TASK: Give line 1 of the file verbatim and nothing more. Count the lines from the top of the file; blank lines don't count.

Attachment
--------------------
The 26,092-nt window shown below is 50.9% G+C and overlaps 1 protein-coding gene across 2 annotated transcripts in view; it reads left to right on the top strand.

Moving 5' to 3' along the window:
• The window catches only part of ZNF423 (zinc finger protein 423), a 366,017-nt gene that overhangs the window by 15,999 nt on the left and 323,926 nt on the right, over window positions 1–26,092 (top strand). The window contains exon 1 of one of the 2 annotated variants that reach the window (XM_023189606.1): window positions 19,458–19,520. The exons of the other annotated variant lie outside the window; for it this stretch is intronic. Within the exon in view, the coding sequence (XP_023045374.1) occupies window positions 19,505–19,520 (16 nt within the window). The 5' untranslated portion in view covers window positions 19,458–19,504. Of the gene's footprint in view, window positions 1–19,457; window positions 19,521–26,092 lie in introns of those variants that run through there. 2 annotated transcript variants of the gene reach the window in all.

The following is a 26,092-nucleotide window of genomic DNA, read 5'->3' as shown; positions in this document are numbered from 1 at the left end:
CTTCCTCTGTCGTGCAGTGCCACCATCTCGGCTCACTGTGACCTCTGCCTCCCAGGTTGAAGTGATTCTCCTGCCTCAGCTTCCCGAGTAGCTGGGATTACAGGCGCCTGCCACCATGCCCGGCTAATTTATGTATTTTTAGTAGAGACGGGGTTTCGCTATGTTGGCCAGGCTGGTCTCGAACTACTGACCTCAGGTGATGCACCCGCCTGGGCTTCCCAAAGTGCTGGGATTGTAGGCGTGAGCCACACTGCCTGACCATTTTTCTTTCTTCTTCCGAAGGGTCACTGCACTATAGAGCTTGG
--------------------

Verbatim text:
The 26,092-nt window shown below is 50.9% G+C and overlaps 1 protein-coding gene across 2 annotated transcripts in view; it reads left to right on the top strand.